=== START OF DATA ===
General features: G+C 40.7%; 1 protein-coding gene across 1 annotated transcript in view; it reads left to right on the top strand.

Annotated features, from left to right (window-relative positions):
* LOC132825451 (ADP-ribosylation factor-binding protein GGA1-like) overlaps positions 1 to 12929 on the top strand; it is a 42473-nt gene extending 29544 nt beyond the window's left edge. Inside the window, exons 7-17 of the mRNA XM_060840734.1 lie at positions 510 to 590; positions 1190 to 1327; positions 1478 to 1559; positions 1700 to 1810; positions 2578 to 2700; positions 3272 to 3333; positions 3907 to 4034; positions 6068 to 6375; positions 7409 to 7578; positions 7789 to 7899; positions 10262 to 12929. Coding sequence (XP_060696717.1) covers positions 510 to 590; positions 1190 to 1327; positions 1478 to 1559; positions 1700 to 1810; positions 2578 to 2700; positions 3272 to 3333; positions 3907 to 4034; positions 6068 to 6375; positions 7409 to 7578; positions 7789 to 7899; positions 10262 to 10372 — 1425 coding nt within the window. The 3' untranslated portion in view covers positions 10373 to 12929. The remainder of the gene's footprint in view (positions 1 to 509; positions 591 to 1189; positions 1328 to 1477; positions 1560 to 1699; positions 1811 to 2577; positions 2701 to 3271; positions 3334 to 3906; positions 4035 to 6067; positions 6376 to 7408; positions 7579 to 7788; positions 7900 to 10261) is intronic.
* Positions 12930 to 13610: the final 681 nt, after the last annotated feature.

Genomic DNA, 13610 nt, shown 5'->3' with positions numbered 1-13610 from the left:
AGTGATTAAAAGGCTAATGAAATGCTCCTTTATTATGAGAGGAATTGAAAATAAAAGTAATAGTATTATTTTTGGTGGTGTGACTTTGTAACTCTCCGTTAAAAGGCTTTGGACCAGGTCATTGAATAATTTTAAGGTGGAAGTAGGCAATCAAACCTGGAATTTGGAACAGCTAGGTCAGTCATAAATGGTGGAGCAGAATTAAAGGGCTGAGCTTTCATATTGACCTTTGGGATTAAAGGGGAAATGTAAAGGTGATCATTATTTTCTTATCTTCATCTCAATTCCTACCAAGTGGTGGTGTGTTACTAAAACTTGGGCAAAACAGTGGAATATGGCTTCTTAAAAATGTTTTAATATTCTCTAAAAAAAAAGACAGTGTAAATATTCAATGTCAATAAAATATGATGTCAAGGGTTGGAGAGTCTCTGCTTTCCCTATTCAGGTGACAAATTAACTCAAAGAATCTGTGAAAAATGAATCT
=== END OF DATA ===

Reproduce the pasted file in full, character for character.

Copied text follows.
General features: G+C 40.7%; 1 protein-coding gene across 1 annotated transcript in view; it reads left to right on the top strand.

Annotated features, from left to right (window-relative positions):
* LOC132825451 (ADP-ribosylation factor-binding protein GGA1-like) overlaps positions 1 to 12929 on the top strand; it is a 42473-nt gene extending 29544 nt beyond the window's left edge. Inside the window, exons 7-17 of the mRNA XM_060840734.1 lie at positions 510 to 590; positions 1190 to 1327; positions 1478 to 1559; positions 1700 to 1810; positions 2578 to 2700; positions 3272 to 3333; positions 3907 to 4034; positions 6068 to 6375; positions 7409 to 7578; positions 7789 to 7899; positions 10262 to 12929. Coding sequence (XP_060696717.1) covers positions 510 to 590; positions 1190 to 1327; positions 1478 to 1559; positions 1700 to 1810; positions 2578 to 2700; positions 3272 to 3333; positions 3907 to 4034; positions 6068 to 6375; positions 7409 to 7578; positions 7789 to 7899; positions 10262 to 10372 — 1425 coding nt within the window. The 3' untranslated portion in view covers positions 10373 to 12929. The remainder of the gene's footprint in view (positions 1 to 509; positions 591 to 1189; positions 1328 to 1477; positions 1560 to 1699; positions 1811 to 2577; positions 2701 to 3271; positions 3334 to 3906; positions 4035 to 6067; positions 6376 to 7408; positions 7579 to 7788; positions 7900 to 10261) is intronic.
* Positions 12930 to 13610: the final 681 nt, after the last annotated feature.

Genomic DNA, 13610 nt, shown 5'->3' with positions numbered 1-13610 from the left:
AGTGATTAAAAGGCTAATGAAATGCTCCTTTATTATGAGAGGAATTGAAAATAAAAGTAATAGTATTATTTTTGGTGGTGTGACTTTGTAACTCTCCGTTAAAAGGCTTTGGACCAGGTCATTGAATAATTTTAAGGTGGAAGTAGGCAATCAAACCTGGAATTTGGAACAGCTAGGTCAGTCATAAATGGTGGAGCAGAATTAAAGGGCTGAGCTTTCATATTGACCTTTGGGATTAAAGGGGAAATGTAAAGGTGATCATTATTTTCTTATCTTCATCTCAATTCCTACCAAGTGGTGGTGTGTTACTAAAACTTGGGCAAAACAGTGGAATATGGCTTCTTAAAAATGTTTTAATATTCTCTAAAAAAAAAGACAGTGTAAATATTCAATGTCAATAAAATATGATGTCAAGGGTTGGAGAGTCTCTGCTTTCCCTATTCAGGTGACAAATTAACTCAAAGAATCTGTGAAAAATGAATCT